7. Preheat oven to 325 F/ 170 C. Brush with milk or egg wash, if using. (No need if making a kugelhupf shape, as it will be on the bottom.) Bake for 30-40 minutes, till it is brown on top and hollow when tapped. Check at 30 minutes.
8. If you are using sugar syrup, cook water and sugar together till blended, on stovetop or in microwave. Baste cakes with water only after they come out of the oven.
SECOND STYLE: “Krantz”
Note: this can only be made with the wet chocolate filling
It's fun to do for a change, and the result looks gorgeous.
120 g / 4 oz butter, melted
180 g / 6.5 oz dark chocolate
30 g cacao powder
15 g / 1 heaped tablespoon caster sugar
100 g / 1 scant cup almonds or walnuts, chopped
2 teaspoons cinnamon
The steps are the same as in the previous recipe, until you have to fill and shape the roll.
1. Chop or crush walnuts, leaving some larger bits. While the dough is rising, make the chocolate sauce. Melt butter and chocolate. Mix in sugar and cocoa powder. You want it smooth, and quite thick - think nutella. (If you are caught short, you can use nutella, like one of our grandmothers!)
2. Follow step one above for rolling out the dough. Spread with half the chocolate mixture, then sprinkle with nuts and cinnamon.
3. Using both hands, roll up the dough, along the long side of the rectangle as you did above, till you have a roll the size of your cake tin.
4. With a knife, cut the roll into two, lengthways, from the bottom to the top, leaving 1.5 cm / 3/4 inch joined together at the top. You are looking at two open, connected halves.
5. Braid, with the chocolate side out. Lift the right half over the left half. Repeat with the left half over the right half till you’ve finished the roll. Press ends together to seal. Lift and place in tin.
6. Repeat with remaining dough. Leave to rise for an hour covered with a wet tea towel, if you have the time. (You can still get a great result without a second rising.) Pre-heat oven to 325 F/ 170 C. Bake for 30 minutes. If you are using sugar syrup, baste the cakes after they come out of the oven.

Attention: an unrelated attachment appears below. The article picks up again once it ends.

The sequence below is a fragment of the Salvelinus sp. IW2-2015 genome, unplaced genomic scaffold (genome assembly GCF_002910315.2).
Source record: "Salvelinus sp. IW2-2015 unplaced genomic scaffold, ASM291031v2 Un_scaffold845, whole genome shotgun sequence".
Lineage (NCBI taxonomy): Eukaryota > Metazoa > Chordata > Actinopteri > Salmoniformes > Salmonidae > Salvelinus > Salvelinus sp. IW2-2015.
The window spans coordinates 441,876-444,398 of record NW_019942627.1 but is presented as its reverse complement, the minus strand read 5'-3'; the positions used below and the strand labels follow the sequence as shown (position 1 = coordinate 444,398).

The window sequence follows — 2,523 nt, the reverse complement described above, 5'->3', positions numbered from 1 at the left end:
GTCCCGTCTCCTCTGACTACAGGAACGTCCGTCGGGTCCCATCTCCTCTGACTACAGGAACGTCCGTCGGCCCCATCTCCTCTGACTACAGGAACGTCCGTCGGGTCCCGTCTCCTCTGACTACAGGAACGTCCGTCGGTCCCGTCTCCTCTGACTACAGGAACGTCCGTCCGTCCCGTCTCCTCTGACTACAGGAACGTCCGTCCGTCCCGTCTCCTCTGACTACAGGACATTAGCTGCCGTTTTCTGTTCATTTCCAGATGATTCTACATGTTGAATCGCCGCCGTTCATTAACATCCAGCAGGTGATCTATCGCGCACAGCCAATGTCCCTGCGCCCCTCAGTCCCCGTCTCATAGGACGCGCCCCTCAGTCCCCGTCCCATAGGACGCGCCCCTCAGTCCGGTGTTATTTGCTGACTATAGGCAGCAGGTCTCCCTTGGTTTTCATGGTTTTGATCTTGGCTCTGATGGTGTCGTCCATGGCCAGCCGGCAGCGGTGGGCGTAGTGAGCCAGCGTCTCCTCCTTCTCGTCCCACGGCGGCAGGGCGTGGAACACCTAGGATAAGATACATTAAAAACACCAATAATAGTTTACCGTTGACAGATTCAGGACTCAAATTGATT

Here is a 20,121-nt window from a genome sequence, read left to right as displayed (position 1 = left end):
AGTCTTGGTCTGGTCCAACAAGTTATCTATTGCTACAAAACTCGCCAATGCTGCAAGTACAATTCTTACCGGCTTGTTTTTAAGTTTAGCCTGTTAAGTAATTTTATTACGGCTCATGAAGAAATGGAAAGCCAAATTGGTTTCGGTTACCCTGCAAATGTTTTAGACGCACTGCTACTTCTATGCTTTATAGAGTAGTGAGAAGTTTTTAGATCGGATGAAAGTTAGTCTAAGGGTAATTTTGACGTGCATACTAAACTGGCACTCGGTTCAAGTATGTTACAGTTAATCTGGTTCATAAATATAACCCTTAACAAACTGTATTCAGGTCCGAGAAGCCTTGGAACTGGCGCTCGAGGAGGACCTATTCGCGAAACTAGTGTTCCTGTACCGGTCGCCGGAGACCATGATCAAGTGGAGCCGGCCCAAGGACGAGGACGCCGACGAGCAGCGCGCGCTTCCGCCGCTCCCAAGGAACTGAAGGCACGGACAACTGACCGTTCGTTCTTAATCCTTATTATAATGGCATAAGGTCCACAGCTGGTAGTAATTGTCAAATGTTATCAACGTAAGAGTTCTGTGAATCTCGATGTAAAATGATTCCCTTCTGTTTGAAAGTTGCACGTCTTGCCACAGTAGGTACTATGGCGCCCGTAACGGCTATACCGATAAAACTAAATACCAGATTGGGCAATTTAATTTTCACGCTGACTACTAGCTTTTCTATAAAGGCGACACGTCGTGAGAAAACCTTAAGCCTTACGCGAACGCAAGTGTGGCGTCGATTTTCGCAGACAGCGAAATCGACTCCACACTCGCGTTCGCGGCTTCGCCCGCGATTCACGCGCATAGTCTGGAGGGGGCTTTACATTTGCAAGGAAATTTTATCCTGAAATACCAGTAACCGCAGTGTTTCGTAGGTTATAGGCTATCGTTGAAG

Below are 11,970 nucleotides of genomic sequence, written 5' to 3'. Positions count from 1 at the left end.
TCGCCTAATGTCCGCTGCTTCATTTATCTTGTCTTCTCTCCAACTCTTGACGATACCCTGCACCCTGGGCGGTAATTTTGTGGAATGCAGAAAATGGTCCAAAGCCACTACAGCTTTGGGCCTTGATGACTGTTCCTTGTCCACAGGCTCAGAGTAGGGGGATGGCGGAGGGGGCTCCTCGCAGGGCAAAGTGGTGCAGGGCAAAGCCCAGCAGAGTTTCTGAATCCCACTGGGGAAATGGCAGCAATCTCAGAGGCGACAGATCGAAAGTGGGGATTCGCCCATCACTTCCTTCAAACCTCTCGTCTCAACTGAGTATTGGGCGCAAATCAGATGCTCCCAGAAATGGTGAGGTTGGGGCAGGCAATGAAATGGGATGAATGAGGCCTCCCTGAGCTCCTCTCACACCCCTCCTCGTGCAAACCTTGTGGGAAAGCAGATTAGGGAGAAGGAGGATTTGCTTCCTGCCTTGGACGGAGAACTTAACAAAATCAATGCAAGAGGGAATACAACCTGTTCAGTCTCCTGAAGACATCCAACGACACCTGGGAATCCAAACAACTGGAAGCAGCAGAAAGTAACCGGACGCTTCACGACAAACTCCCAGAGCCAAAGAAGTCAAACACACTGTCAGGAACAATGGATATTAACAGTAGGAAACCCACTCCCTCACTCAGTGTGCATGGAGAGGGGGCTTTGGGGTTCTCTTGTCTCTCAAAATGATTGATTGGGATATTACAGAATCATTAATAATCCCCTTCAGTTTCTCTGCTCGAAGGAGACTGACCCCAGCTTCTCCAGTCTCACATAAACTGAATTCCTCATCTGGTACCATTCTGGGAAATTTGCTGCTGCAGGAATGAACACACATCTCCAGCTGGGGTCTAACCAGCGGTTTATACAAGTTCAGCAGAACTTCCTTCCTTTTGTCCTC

I’ve seen this baked by 4 different grandmothers, and tried it twice myself, and I can say that the old adage is true. Practice does make perfect. Lots of practice.
The first time I baked it, to Mimi’s recipe ie with a dry filling, the chocolate wasn't well distributed and it turned out a bit dry. Mostly that was my fault. I didn't roll the dough out thinly enough so the chocolate was all bunched up, instead of spread through the cake. I also used too many nuts (a mistake in the recipe, which we've since corrected.)
The second time, I rolled it out properly and used a wet filling. This improved it, but if the chocolate is not the right consistency it won’t work well either.
Once you have a sauce of the consistency of Nutella, you are in the zone!
So here's what I've learnt: roll the dough out as thinly as you can, roll up the roulade as tightly as you can -- that will give you the best chocolate to dough ratio. And that’s true whether you bake as a strudel or in an angel tin.
These recipes - plus a gluten free version - will be in our new cookbook Just Add Love when it comes out early next year. And please spread the word about our Kickstarter launch!
Leaving you with some photos of my mother and my nephew, visiting me here in Jerusalem. Is there anything better than seeing a grandmother with her grandchildren?